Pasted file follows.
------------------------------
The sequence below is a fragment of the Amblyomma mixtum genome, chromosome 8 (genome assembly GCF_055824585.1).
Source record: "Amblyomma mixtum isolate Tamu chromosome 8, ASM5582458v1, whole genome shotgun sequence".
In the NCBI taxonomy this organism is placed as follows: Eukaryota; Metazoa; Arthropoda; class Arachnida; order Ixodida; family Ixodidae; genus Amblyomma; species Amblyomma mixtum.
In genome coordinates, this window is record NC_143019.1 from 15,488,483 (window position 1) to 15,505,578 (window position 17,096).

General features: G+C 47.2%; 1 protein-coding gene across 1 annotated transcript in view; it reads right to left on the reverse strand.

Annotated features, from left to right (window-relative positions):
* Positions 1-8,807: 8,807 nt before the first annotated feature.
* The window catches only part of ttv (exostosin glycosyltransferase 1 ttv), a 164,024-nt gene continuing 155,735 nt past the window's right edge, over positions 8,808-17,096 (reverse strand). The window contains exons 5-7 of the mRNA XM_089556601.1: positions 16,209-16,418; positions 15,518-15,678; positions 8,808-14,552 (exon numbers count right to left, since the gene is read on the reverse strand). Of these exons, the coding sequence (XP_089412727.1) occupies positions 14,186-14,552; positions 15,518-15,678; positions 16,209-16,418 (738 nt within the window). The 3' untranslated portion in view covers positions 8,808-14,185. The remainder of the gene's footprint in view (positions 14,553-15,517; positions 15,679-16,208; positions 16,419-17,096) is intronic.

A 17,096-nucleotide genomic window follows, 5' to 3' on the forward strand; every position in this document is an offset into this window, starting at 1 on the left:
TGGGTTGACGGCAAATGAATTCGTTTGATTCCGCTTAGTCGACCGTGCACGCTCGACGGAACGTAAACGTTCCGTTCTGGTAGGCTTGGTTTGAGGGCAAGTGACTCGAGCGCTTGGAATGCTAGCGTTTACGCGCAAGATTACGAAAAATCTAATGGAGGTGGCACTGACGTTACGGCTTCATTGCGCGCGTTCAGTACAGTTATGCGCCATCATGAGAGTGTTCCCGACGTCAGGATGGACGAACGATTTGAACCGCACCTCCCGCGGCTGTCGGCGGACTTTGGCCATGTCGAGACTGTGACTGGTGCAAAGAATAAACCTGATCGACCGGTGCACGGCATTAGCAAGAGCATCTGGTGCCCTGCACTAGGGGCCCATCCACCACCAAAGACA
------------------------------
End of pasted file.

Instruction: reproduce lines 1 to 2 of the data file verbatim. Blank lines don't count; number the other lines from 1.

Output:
The sequence below is a fragment of the Amblyomma mixtum genome, chromosome 8 (genome assembly GCF_055824585.1).
Source record: "Amblyomma mixtum isolate Tamu chromosome 8, ASM5582458v1, whole genome shotgun sequence".